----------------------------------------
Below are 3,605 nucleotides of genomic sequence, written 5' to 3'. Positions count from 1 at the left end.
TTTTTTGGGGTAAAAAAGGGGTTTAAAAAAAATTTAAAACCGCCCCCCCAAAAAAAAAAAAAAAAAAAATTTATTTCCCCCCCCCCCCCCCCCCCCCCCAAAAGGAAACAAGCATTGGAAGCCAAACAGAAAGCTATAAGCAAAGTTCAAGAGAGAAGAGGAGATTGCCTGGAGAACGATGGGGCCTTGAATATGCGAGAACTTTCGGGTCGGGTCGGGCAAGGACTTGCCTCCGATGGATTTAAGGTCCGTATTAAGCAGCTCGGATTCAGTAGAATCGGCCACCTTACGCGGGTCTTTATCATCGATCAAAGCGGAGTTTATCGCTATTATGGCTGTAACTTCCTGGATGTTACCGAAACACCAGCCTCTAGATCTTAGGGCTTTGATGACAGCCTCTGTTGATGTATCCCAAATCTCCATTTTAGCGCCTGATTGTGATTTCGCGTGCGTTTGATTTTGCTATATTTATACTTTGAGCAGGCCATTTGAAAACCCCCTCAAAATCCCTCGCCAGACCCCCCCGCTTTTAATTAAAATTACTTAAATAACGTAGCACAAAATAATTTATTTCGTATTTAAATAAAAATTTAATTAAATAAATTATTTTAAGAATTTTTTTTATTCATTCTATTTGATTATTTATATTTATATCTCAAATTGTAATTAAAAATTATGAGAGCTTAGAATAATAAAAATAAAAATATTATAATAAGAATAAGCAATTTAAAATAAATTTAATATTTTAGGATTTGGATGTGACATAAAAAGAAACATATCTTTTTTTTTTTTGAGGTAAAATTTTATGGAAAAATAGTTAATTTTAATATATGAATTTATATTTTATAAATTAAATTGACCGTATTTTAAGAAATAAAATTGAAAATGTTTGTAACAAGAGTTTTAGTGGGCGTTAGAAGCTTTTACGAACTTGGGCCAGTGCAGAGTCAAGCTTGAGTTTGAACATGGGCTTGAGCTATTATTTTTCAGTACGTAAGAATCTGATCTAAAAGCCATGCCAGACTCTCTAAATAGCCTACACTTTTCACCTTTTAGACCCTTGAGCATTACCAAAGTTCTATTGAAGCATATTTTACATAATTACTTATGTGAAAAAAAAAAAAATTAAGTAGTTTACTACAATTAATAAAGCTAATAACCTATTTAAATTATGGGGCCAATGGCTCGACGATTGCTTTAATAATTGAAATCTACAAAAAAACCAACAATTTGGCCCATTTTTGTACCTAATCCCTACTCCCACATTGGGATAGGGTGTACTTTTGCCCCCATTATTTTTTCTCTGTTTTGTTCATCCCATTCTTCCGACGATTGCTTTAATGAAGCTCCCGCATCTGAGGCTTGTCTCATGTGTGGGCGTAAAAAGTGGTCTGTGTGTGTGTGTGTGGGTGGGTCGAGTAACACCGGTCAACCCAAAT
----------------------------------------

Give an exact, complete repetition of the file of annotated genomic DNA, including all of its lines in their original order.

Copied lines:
Below are 3,605 nucleotides of genomic sequence, written 5' to 3'. Positions count from 1 at the left end.
TTTTTTGGGGTAAAAAAGGGGTTTAAAAAAAATTTAAAACCGCCCCCCCAAAAAAAAAAAAAAAAAAAATTTATTTCCCCCCCCCCCCCCCCCCCCCCCAAAAGGAAACAAGCATTGGAAGCCAAACAGAAAGCTATAAGCAAAGTTCAAGAGAGAAGAGGAGATTGCCTGGAGAACGATGGGGCCTTGAATATGCGAGAACTTTCGGGTCGGGTCGGGCAAGGACTTGCCTCCGATGGATTTAAGGTCCGTATTAAGCAGCTCGGATTCAGTAGAATCGGCCACCTTACGCGGGTCTTTATCATCGATCAAAGCGGAGTTTATCGCTATTATGGCTGTAACTTCCTGGATGTTACCGAAACACCAGCCTCTAGATCTTAGGGCTTTGATGACAGCCTCTGTTGATGTATCCCAAATCTCCATTTTAGCGCCTGATTGTGATTTCGCGTGCGTTTGATTTTGCTATATTTATACTTTGAGCAGGCCATTTGAAAACCCCCTCAAAATCCCTCGCCAGACCCCCCCGCTTTTAATTAAAATTACTTAAATAACGTAGCACAAAATAATTTATTTCGTATTTAAATAAAAATTTAATTAAATAAATTATTTTAAGAATTTTTTTTATTCATTCTATTTGATTATTTATATTTATATCTCAAATTGTAATTAAAAATTATGAGAGCTTAGAATAATAAAAATAAAAATATTATAATAAGAATAAGCAATTTAAAATAAATTTAATATTTTAGGATTTGGATGTGACATAAAAAGAAACATATCTTTTTTTTTTTTGAGGTAAAATTTTATGGAAAAATAGTTAATTTTAATATATGAATTTATATTTTATAAATTAAATTGACCGTATTTTAAGAAATAAAATTGAAAATGTTTGTAACAAGAGTTTTAGTGGGCGTTAGAAGCTTTTACGAACTTGGGCCAGTGCAGAGTCAAGCTTGAGTTTGAACATGGGCTTGAGCTATTATTTTTCAGTACGTAAGAATCTGATCTAAAAGCCATGCCAGACTCTCTAAATAGCCTACACTTTTCACCTTTTAGACCCTTGAGCATTACCAAAGTTCTATTGAAGCATATTTTACATAATTACTTATGTGAAAAAAAAAAAAATTAAGTAGTTTACTACAATTAATAAAGCTAATAACCTATTTAAATTATGGGGCCAATGGCTCGACGATTGCTTTAATAATTGAAATCTACAAAAAAACCAACAATTTGGCCCATTTTTGTACCTAATCCCTACTCCCACATTGGGATAGGGTGTACTTTTGCCCCCATTATTTTTTCTCTGTTTTGTTCATCCCATTCTTCCGACGATTGCTTTAATGAAGCTCCCGCATCTGAGGCTTGTCTCATGTGTGGGCGTAAAAAGTGGTCTGTGTGTGTGTGTGTGGGTGGGTCGAGTAACACCGGTCAACCCAAAT